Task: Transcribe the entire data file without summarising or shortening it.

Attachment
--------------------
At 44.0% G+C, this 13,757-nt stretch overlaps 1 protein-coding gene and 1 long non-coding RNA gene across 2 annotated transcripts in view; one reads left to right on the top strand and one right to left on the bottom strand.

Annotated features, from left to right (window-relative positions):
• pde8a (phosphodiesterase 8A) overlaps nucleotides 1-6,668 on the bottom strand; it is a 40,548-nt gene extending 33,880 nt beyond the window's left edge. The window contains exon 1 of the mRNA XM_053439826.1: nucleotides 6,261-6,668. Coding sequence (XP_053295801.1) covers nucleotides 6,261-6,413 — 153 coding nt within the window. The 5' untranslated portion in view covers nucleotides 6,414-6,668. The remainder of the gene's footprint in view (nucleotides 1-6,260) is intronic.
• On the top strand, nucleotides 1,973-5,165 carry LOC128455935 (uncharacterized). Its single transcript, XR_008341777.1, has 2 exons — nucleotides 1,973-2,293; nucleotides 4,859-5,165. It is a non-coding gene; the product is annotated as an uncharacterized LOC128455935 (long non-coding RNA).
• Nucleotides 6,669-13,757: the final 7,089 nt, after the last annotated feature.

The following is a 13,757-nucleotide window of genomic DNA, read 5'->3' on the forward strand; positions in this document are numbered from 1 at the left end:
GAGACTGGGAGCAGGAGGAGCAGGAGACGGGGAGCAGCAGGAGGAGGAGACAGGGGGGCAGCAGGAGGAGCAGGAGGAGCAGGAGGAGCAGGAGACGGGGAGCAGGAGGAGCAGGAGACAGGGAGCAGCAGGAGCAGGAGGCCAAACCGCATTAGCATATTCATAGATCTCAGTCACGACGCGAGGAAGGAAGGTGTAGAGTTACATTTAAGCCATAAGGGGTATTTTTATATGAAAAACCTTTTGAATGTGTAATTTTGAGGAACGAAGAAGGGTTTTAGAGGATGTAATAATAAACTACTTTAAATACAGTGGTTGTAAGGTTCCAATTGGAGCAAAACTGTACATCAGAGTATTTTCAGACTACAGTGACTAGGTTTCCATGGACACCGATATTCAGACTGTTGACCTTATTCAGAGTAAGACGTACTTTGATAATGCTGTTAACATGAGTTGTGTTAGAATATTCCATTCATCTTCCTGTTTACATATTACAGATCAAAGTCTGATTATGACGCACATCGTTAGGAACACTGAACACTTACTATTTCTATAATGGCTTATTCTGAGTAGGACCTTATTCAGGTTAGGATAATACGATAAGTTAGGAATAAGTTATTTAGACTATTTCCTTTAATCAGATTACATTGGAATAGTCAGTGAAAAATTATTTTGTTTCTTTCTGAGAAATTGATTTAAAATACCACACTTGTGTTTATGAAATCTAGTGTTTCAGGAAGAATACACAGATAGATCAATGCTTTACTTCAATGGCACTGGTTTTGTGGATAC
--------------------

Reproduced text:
At 44.0% G+C, this 13,757-nt stretch overlaps 1 protein-coding gene and 1 long non-coding RNA gene across 2 annotated transcripts in view; one reads left to right on the top strand and one right to left on the bottom strand.

Annotated features, from left to right (window-relative positions):
• pde8a (phosphodiesterase 8A) overlaps nucleotides 1-6,668 on the bottom strand; it is a 40,548-nt gene extending 33,880 nt beyond the window's left edge. The window contains exon 1 of the mRNA XM_053439826.1: nucleotides 6,261-6,668. Coding sequence (XP_053295801.1) covers nucleotides 6,261-6,413 — 153 coding nt within the window. The 5' untranslated portion in view covers nucleotides 6,414-6,668. The remainder of the gene's footprint in view (nucleotides 1-6,260) is intronic.
• On the top strand, nucleotides 1,973-5,165 carry LOC128455935 (uncharacterized). Its single transcript, XR_008341777.1, has 2 exons — nucleotides 1,973-2,293; nucleotides 4,859-5,165. It is a non-coding gene; the product is annotated as an uncharacterized LOC128455935 (long non-coding RNA).
• Nucleotides 6,669-13,757: the final 7,089 nt, after the last annotated feature.

The following is a 13,757-nucleotide window of genomic DNA, read 5'->3' on the forward strand; positions in this document are numbered from 1 at the left end:
GAGACTGGGAGCAGGAGGAGCAGGAGACGGGGAGCAGCAGGAGGAGGAGACAGGGGGGCAGCAGGAGGAGCAGGAGGAGCAGGAGGAGCAGGAGACGGGGAGCAGGAGGAGCAGGAGACAGGGAGCAGCAGGAGCAGGAGGCCAAACCGCATTAGCATATTCATAGATCTCAGTCACGACGCGAGGAAGGAAGGTGTAGAGTTACATTTAAGCCATAAGGGGTATTTTTATATGAAAAACCTTTTGAATGTGTAATTTTGAGGAACGAAGAAGGGTTTTAGAGGATGTAATAATAAACTACTTTAAATACAGTGGTTGTAAGGTTCCAATTGGAGCAAAACTGTACATCAGAGTATTTTCAGACTACAGTGACTAGGTTTCCATGGACACCGATATTCAGACTGTTGACCTTATTCAGAGTAAGACGTACTTTGATAATGCTGTTAACATGAGTTGTGTTAGAATATTCCATTCATCTTCCTGTTTACATATTACAGATCAAAGTCTGATTATGACGCACATCGTTAGGAACACTGAACACTTACTATTTCTATAATGGCTTATTCTGAGTAGGACCTTATTCAGGTTAGGATAATACGATAAGTTAGGAATAAGTTATTTAGACTATTTCCTTTAATCAGATTACATTGGAATAGTCAGTGAAAAATTATTTTGTTTCTTTCTGAGAAATTGATTTAAAATACCACACTTGTGTTTATGAAATCTAGTGTTTCAGGAAGAATACACAGATAGATCAATGCTTTACTTCAATGGCACTGGTTTTGTGGATAC